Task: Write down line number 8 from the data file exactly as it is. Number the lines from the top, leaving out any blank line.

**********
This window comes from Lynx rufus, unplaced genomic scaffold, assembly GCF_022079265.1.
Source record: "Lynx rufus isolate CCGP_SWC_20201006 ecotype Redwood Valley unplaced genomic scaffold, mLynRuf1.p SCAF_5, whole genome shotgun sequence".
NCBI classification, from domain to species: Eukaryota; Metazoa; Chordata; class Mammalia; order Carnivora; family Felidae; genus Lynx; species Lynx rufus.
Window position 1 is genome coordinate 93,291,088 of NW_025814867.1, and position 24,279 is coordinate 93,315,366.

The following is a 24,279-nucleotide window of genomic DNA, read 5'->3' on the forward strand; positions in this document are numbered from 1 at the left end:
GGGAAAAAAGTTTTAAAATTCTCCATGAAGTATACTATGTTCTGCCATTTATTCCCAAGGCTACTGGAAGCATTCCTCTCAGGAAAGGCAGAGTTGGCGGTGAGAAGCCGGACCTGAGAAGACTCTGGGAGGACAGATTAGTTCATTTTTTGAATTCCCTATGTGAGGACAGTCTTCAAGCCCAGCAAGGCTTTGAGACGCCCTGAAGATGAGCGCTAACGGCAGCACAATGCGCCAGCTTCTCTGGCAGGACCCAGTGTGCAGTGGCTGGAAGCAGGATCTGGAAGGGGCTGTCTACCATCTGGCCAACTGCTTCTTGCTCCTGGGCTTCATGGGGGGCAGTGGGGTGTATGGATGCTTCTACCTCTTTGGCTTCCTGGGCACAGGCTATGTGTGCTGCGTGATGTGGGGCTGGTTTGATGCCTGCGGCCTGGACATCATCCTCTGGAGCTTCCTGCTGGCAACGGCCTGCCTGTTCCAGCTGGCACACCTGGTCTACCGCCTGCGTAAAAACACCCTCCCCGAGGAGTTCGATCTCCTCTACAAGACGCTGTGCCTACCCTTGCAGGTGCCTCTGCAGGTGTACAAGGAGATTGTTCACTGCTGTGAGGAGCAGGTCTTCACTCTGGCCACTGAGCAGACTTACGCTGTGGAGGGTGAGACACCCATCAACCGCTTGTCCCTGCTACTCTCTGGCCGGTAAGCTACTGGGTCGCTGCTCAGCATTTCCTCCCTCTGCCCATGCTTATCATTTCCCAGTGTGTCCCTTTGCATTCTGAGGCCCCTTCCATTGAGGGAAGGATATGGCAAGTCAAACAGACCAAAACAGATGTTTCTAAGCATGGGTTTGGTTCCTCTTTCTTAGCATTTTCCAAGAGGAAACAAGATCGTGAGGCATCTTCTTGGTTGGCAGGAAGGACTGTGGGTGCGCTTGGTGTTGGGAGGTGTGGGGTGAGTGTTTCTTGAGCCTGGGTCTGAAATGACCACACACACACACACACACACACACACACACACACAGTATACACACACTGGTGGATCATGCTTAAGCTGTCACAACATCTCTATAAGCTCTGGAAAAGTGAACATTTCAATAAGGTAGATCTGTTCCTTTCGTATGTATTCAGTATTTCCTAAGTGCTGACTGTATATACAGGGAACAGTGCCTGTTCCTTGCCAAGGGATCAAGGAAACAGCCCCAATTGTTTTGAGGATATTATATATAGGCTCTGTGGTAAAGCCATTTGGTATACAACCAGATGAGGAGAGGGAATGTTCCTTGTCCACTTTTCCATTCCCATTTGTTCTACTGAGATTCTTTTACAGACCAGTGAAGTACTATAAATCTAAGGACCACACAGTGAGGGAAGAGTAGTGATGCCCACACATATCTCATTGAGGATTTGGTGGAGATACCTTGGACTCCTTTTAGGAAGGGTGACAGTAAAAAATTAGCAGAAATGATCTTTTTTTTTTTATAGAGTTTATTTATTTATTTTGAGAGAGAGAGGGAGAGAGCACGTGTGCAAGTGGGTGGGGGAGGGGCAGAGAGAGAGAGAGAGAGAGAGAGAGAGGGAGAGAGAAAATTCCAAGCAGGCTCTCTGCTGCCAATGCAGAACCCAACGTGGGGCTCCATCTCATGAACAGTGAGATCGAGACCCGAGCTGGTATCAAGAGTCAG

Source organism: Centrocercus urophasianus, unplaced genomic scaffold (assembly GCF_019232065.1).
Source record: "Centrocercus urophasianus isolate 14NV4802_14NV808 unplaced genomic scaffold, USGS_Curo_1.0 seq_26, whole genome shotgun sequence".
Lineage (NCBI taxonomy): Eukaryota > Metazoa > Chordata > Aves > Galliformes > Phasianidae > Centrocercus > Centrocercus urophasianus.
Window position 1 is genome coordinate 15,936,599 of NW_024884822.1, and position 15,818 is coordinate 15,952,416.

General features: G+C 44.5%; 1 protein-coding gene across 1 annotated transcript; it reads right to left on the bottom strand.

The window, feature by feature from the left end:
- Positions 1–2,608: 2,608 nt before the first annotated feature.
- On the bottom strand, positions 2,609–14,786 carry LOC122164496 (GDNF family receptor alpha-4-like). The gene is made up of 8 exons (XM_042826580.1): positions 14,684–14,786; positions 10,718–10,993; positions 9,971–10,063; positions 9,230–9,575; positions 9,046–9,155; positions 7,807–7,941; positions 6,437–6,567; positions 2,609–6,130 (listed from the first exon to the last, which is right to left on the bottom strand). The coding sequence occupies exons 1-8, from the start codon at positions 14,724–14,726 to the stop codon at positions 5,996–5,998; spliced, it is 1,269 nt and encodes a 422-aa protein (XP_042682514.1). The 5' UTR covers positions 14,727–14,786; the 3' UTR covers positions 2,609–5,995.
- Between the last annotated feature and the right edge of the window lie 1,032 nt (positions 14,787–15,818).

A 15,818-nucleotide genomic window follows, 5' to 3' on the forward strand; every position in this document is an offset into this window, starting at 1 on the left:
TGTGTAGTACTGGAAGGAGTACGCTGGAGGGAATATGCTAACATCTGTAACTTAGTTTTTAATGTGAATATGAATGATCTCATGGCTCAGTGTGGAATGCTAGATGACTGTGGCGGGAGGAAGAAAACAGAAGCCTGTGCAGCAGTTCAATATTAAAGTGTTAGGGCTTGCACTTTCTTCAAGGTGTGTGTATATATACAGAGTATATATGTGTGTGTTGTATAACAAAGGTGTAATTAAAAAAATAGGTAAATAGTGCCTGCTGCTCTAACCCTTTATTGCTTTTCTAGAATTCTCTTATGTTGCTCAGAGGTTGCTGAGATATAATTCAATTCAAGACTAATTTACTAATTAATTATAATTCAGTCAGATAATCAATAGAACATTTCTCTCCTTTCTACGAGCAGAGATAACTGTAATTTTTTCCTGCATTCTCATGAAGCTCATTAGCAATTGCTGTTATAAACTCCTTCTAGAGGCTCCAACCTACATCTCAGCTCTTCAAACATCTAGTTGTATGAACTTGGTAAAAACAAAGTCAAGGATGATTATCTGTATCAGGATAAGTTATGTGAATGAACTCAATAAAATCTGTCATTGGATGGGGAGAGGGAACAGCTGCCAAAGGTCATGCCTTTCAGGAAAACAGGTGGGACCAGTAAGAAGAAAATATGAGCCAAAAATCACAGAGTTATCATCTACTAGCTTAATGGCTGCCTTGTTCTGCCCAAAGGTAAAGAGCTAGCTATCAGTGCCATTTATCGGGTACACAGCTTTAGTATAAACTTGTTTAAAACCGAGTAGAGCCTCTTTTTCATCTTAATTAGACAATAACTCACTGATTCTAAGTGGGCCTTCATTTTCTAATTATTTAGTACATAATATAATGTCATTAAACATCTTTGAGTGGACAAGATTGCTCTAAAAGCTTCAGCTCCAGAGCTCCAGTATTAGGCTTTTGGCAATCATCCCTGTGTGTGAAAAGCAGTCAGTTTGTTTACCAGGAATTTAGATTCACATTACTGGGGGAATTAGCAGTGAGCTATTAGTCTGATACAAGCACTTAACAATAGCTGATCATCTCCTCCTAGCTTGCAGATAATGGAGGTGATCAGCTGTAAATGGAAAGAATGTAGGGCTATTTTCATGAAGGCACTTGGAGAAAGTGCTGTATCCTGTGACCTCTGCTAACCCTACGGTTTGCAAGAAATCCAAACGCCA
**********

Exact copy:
Source record: "Centrocercus urophasianus isolate 14NV4802_14NV808 unplaced genomic scaffold, USGS_Curo_1.0 seq_26, whole genome shotgun sequence".